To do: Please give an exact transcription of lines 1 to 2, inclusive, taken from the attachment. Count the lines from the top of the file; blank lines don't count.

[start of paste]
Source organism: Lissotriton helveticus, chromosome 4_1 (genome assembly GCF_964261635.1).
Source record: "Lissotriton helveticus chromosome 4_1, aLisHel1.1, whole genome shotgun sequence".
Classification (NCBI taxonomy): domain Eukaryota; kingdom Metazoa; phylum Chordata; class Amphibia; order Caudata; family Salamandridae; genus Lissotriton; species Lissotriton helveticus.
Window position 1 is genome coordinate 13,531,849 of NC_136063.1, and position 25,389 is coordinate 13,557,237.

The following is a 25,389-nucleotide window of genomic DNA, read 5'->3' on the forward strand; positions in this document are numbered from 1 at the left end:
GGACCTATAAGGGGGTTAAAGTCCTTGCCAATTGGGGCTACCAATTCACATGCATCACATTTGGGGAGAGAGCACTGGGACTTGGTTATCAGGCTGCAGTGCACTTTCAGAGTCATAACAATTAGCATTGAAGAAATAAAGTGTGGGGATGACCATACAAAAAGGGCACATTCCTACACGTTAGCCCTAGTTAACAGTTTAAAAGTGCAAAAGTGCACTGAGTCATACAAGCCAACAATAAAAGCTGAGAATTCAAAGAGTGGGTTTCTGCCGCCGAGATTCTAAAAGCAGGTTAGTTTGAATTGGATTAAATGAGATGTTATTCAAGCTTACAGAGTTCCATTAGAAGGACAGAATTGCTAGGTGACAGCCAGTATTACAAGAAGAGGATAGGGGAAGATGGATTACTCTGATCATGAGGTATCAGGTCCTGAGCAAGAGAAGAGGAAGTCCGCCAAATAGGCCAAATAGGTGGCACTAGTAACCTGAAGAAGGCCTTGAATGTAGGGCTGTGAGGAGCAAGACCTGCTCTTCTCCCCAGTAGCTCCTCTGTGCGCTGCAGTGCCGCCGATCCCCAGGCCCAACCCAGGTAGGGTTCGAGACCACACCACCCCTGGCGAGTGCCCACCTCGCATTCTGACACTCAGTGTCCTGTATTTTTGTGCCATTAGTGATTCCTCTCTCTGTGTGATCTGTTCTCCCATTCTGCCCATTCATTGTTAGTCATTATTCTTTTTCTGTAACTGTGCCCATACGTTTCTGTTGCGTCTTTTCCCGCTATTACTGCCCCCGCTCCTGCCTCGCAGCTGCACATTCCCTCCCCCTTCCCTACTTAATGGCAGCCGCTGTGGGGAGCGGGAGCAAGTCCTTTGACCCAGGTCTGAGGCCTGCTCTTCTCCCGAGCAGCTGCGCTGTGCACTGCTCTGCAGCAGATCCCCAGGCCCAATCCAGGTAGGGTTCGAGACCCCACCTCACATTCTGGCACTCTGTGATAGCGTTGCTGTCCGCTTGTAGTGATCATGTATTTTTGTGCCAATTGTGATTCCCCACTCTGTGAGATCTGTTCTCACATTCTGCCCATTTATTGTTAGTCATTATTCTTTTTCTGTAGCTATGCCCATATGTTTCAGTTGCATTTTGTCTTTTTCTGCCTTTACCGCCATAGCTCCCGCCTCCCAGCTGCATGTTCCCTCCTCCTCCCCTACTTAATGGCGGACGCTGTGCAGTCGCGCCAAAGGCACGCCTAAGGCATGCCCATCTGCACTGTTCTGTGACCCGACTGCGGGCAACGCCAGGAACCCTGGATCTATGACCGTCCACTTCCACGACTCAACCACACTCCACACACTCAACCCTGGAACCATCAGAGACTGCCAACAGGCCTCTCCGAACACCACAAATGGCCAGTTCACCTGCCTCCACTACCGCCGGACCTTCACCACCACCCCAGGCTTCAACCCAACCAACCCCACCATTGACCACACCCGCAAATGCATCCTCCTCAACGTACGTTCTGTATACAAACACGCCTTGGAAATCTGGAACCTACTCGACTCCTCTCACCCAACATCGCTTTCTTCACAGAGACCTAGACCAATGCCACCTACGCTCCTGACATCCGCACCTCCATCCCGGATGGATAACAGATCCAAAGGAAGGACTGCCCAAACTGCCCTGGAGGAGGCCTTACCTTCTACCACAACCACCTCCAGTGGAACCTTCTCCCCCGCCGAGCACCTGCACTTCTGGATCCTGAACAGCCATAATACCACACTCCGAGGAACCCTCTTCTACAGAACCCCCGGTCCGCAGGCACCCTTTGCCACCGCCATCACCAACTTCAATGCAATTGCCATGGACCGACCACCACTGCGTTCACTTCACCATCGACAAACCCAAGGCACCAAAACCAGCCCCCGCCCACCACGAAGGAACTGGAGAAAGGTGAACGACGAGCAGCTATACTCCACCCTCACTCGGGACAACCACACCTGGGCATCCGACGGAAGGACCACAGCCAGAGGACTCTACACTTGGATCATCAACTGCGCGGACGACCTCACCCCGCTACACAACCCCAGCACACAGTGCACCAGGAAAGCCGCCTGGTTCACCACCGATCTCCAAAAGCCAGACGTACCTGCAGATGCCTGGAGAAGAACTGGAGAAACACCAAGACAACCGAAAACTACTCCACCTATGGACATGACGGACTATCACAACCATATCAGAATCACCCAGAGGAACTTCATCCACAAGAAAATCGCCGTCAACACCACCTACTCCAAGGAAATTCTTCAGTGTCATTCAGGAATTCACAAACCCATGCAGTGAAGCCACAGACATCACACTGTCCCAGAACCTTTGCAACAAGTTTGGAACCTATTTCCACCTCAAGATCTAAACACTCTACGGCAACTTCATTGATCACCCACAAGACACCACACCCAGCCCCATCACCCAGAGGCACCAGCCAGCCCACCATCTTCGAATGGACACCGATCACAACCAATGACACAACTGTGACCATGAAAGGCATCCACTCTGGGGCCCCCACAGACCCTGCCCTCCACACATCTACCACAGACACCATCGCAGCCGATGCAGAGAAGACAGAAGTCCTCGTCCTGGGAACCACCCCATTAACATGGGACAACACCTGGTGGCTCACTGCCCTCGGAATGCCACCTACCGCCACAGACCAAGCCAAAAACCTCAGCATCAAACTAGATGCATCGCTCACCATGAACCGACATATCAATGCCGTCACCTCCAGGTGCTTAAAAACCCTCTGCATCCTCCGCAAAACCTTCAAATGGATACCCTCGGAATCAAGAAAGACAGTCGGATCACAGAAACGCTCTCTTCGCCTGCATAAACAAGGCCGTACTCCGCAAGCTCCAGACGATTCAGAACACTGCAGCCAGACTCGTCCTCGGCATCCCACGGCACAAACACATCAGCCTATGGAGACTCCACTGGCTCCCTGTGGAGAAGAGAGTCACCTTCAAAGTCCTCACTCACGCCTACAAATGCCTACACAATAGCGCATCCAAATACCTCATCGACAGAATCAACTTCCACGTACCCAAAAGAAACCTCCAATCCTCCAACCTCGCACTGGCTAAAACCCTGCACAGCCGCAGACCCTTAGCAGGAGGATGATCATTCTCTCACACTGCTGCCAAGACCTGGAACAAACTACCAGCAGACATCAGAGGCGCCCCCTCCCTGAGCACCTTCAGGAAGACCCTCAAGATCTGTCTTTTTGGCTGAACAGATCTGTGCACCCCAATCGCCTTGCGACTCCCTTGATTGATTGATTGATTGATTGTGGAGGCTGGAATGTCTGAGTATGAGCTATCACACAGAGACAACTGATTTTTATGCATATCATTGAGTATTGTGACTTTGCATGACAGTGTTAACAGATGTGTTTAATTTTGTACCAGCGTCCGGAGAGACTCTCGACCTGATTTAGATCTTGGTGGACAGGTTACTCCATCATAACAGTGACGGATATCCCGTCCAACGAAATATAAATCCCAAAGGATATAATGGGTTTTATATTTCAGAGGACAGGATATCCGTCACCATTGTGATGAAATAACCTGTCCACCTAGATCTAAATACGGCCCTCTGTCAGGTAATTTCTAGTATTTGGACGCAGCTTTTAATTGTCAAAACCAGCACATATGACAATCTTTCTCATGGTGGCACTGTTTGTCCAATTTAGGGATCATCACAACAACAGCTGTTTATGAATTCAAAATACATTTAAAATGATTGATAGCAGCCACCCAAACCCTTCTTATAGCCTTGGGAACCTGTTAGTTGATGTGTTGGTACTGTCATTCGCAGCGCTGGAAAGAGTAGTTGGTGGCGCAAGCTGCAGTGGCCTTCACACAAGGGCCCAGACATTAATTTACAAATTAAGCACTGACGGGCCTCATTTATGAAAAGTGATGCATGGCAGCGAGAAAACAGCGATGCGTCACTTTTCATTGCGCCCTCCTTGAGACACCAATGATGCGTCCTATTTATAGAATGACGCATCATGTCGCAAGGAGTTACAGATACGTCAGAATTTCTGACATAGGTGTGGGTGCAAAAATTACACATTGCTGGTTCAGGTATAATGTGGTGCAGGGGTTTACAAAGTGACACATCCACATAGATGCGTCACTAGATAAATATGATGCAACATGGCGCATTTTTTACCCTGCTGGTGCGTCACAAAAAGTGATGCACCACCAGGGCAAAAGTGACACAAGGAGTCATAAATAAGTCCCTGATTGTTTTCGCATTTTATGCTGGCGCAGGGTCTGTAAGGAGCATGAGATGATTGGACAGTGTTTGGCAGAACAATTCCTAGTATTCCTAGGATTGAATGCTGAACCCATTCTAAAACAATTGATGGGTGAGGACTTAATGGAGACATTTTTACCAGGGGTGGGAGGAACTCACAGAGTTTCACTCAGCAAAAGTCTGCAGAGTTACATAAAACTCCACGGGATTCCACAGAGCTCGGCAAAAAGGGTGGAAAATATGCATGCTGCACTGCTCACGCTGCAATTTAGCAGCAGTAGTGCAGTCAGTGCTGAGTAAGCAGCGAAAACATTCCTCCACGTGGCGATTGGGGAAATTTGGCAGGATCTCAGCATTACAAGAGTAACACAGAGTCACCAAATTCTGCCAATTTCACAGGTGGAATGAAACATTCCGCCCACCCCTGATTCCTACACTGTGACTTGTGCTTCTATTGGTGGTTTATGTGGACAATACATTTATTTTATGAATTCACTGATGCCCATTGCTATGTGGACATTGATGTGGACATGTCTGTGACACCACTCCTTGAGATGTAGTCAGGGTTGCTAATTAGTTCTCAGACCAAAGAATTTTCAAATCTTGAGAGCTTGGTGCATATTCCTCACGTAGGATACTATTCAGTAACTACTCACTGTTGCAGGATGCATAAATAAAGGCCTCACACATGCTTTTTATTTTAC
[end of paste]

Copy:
Source organism: Lissotriton helveticus, chromosome 4_1 (genome assembly GCF_964261635.1).
Source record: "Lissotriton helveticus chromosome 4_1, aLisHel1.1, whole genome shotgun sequence".